With precautions, it can be safe to do an MR scan on a patient with a standard or non-MR-conditional pacemaker or defibrillator, a new multicenter study has found.
The team, led by scientists at The Scripps Research Institute (TSRI), showed that, "device or lead failure did not occur in any patient with a non–MR conditional pacemaker or implantable cardioverter defibrillator (ICD) who underwent clinically indicated non-thoracic MR at 1.5 Tesla, was appropriately screened, and had the device reprogrammed in accordance with the prespecified protocol," Scripps researcher Dr. Robert J. Russo and colleagues reported in the Feb. 23 issue of the New England Journal of Medicine
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Researchers at 19 U.S. institutions tested 1,000 cases with the non-MR-conditional pacemakers and 500 with non-MR-conditional ICDs to create the registry. Scans were to areas other than the chest, including brain, spine and extremities.
They established and followed a specific protocol for device interrogation, programming, patient monitoring and follow-up designed to cut down the risk of scanning.
"If the patient was not dependent upon their pacemaker, the device was turned off," stated Russo. "If they could not tolerate having the device turned off, it was set to a pacing mode that did not sense cardiac activity. The reason was that the pacemaker could sense the electrical activity (radio frequency energy) from the MR scanner, and the function of the device could be inhibited, which could be catastrophic if you depend upon your pacemaker for your heartbeat."
The results show that this protocol means that, “we can do this safely using a careful procedure and careful practice in an experienced center,” Dr. Robert Biederman, director of cardiovascular MR at Allegheny General Hospital and a study co-author, told Triblive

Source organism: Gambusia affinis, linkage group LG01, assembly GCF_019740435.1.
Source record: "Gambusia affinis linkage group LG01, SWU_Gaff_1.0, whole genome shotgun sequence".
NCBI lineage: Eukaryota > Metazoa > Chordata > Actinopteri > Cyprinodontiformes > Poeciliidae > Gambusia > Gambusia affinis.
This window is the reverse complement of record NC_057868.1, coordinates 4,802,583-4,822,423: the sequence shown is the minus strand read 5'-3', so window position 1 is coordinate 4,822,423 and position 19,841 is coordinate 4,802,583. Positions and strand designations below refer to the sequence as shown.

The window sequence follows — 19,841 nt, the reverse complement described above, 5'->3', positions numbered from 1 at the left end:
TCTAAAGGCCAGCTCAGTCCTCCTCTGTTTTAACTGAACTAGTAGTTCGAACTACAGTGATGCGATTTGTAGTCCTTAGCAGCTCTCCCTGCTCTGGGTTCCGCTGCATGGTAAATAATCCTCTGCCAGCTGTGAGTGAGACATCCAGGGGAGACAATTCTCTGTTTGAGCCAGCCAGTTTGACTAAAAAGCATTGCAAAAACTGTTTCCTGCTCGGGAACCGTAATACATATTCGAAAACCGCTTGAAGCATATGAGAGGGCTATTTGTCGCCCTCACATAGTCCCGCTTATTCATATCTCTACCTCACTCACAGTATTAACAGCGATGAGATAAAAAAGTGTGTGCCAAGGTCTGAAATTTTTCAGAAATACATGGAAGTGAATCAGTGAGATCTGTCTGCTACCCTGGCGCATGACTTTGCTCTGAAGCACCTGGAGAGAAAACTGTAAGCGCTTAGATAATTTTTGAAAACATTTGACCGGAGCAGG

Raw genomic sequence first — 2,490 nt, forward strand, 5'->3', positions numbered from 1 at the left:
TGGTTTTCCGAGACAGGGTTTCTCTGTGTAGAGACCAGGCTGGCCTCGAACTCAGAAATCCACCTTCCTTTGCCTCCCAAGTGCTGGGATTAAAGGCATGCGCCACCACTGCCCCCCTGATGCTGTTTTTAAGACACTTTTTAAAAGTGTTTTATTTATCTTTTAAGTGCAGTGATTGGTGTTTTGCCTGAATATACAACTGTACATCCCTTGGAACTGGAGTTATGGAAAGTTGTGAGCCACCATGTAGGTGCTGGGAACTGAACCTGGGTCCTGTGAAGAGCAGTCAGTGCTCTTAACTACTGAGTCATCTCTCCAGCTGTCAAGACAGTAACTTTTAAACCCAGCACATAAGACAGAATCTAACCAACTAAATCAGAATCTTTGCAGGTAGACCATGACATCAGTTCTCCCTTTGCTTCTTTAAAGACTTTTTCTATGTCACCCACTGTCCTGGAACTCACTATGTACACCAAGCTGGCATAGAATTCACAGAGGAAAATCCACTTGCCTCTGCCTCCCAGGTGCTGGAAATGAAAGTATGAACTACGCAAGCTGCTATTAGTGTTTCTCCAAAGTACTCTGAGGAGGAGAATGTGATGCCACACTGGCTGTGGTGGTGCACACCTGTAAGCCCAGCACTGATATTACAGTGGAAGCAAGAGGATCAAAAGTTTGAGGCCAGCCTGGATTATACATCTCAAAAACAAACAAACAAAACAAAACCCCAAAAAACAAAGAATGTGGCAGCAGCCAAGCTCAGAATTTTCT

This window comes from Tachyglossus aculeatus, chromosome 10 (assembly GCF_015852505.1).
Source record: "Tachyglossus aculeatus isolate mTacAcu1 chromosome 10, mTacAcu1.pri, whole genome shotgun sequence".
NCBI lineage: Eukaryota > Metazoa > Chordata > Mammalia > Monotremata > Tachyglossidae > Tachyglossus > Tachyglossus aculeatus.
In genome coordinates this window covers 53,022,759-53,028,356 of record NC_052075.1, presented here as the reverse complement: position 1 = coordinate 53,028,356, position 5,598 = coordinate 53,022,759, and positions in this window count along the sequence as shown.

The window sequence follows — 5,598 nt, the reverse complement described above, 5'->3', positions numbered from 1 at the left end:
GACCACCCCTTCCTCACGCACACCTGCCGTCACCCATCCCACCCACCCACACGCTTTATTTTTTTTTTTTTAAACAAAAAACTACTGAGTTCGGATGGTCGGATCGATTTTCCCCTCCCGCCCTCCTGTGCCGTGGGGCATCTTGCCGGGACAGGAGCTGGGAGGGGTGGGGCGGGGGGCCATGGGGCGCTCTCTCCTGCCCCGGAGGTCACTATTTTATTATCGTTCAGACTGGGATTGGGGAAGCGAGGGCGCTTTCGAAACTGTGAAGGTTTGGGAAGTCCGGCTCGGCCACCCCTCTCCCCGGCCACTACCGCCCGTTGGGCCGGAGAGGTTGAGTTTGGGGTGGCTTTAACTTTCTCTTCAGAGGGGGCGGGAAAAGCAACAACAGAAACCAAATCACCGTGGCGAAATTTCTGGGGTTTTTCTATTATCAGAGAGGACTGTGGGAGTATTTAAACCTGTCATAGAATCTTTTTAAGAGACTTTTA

The FDA has not approved MR for patients with cardiac implants that don't meet the MR-conditional criteria – about 2 million Americans and an estimated 6 million others around the globe.
The importance of the protocol and need for careful monitoring was underscored by the the adverse effects – although they were few.
Six patients had “a brief period of atrial fibrillation, and in six additional cases pacemaker partial reset was noted.”
"One ICD generator could not be interrogated after MR and required immediate replacement; the device had not been appropriately programmed per protocol before the MR," Russo advised.
Given the few negative results, the researchers think that as long a suitable protocols are followed, "device removal and replacement seem unlikely to be safer than proceeding with scanning for patients with a pacemaker or an ICD who require a non-thoracic MR.”
The findings were called “very significant in terms of clinical practice, because for years and years and years it's always been [the case] that scanning pacemaker patients with MR was contraindicated" if they had older devices, Mayo Clinic's Dr. Robert Watson, who was not part of the study, told Reuters Health
But he also stressed that the study's findings not be misunderstood. “You can still kill a patient with an MR, if you do it wrong," said Watson.